Ericsson ConsumerLab gains its knowledge through a global consumer research program based on interviews with 100,000 individuals each year, in more than 40 countries and 15 megacities - statistically representing the views of 1.1 billion people. Both quantitative and qualitative methods are used, and hundreds of hours are spent with consumers from different cultures.
Ericsson m-commerce has a global focus on accelerating access and interconnection between the m-commerce ecosystem and the existing financial world.
MORE VALUE ADDED SERVICES NEWS
Airtel Money to pay interest on Mobile Money walletsAirtel Money, a sub brand of Airtel Ghana, has announced its readiness, in conjunction with partner banks, to pay interest earned by customers on their Airtel Money wallets effective 11th September 2016. Read More
EFInA lifts Nigeria mobile banking with $1.5mEnhancing Financial Innovation & Access (EFInA) boosted the mobile money sector by splashing $1.5 million or about N421.5 million from its Innovation Grant on Diamond Bank’s Diamond Y’ello Account (DYA), a mobile banking platform which was built on MTN Xaas platform. Read More
KCB M-PESA loan disbursements cross KSh10B markRevolutionary mobile-based bank account KCB M-PESA has advanced KSh10.3 billion in loans to its customers since inception about two years ago, boosting access to credit in Kenya. Read More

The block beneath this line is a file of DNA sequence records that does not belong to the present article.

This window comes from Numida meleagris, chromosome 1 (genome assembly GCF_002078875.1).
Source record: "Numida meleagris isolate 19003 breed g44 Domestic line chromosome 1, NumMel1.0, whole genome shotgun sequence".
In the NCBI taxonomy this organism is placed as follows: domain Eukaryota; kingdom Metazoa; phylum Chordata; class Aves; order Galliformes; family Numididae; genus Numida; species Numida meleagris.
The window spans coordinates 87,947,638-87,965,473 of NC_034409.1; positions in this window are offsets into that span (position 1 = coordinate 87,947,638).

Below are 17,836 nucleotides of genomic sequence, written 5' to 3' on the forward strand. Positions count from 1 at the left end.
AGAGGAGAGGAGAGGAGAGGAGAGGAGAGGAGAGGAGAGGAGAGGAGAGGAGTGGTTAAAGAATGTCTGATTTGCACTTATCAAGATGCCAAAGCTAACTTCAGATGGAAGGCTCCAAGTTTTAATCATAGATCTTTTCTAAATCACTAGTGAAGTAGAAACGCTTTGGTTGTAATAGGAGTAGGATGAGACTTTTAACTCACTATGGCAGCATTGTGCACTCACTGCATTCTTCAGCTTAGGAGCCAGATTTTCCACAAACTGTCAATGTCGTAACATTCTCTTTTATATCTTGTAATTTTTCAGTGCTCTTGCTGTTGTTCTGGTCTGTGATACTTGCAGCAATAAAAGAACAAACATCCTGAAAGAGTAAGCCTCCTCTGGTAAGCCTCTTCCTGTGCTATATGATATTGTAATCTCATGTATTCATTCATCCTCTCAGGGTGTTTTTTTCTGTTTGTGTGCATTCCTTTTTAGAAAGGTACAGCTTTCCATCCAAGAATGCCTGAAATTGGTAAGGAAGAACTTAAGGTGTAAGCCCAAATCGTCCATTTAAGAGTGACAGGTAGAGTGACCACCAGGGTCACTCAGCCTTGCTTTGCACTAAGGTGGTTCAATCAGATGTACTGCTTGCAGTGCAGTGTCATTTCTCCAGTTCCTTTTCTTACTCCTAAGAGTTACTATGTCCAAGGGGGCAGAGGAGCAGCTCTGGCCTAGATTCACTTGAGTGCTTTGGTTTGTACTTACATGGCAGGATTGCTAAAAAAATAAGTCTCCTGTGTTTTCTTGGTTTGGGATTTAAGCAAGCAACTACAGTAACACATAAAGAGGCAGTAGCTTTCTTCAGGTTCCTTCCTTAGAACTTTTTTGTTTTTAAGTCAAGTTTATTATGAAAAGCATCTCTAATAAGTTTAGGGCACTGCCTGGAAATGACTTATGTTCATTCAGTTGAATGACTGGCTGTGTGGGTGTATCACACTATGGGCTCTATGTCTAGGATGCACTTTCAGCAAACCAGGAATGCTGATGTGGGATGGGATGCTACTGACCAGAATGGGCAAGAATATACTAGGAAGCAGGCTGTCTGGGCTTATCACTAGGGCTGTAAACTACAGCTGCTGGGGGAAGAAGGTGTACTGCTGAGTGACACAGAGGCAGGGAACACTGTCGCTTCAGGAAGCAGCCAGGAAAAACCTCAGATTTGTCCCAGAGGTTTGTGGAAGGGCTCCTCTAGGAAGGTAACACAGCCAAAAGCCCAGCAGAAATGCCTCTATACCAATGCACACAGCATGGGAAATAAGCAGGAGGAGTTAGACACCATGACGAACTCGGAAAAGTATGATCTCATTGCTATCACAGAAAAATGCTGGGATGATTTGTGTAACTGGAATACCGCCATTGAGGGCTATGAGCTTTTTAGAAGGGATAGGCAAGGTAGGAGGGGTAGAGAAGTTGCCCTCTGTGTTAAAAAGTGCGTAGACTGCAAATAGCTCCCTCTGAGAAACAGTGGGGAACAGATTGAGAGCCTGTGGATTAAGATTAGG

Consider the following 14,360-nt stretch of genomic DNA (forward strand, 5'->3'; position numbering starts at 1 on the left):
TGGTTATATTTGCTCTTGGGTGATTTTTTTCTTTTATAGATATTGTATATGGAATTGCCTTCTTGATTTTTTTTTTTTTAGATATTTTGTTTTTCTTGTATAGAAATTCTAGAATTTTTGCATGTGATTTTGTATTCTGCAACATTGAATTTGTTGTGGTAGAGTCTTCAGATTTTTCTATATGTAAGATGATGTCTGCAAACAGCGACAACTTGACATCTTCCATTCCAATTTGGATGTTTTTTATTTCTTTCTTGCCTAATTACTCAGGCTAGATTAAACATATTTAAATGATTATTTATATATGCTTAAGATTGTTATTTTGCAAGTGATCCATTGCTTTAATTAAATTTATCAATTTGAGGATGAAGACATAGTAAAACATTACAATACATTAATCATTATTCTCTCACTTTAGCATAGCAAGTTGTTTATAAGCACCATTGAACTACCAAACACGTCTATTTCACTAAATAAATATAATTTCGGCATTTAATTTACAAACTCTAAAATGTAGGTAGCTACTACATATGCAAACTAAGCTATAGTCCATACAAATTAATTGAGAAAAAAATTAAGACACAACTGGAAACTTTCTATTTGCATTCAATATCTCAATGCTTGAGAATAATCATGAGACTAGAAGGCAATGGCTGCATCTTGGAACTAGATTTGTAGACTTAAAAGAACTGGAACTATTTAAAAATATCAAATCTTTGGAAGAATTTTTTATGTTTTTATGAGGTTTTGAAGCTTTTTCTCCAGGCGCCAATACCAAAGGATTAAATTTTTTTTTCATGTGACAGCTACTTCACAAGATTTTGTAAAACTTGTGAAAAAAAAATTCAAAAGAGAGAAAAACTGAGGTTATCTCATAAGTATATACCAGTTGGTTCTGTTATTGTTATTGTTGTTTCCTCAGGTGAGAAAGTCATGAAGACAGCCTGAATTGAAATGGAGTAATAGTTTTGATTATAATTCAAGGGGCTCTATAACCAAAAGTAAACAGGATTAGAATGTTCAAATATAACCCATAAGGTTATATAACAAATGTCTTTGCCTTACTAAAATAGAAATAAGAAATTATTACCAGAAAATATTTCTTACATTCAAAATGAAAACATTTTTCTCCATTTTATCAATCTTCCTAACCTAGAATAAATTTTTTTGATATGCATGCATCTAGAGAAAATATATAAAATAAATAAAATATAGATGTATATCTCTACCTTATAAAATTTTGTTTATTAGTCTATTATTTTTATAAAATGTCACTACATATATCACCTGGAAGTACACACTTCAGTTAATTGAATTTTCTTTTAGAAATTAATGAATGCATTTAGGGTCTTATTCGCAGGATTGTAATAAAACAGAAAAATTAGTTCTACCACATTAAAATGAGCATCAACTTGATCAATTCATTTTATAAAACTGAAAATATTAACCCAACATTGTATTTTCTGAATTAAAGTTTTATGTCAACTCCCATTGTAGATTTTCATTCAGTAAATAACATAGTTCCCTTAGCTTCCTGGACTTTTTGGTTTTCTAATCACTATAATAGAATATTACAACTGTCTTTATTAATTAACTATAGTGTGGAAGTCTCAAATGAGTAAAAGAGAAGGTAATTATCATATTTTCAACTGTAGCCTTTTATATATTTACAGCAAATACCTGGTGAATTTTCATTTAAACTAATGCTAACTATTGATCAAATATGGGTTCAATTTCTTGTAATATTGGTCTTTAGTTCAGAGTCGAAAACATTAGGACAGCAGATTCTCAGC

Airtel Money, WAEC enable candidates to check their results onlineAirtel Money is enabling the purchase of the West African Examination Council (WAEC) results checker pins on its platform. Read More
Airtel Money Card is now back, with online paymentsAirtel Kenya has announced the return of its Airtel Money Card, enabling card holders the convenience of shopping, online payments and easy access to funds 24 hours a day. Read More
Daystar University pioneers smartphone-based degree programmesDaystar University has announced a strategic partnership with OneUni to launch Africa’s first smartphone-based degree programmes, the first of which is a Bachelor’s of Education for existing and aspiring teachers. Read More
MTN Ghana stimulates discussion on cashless societyAs part of its 2016 Mobile Money Month celebration in the country, MTN Ghana has revisited the discussion on a cashless society and the need for stakeholders to take a critical look at its benefits again. Read More
WorldRemit calls for urgent restoration of money transfers to NigeriaHundreds of global remittance companies have been forced to cease transfers to Nigeria, says WorldRemit. Read More
Mobile Money – the paradox of costly convenienceThe convenience of mobile money is being offset by the increased risk of fraud, report Kampala residents. Read More
FEATURED STORYFinancial services sees AI as both opportunity and threat
Banking is already a key area where technology is having an impact throughout Africa, and a new survey assesses the impact artificial intelligence will have on this sector.
BEST READ NEWS
IN DEPTHAccess and Use of ICT stats released
Statistics Botswana has released the first results of the 2014 Information and Communication Technology Household Survey.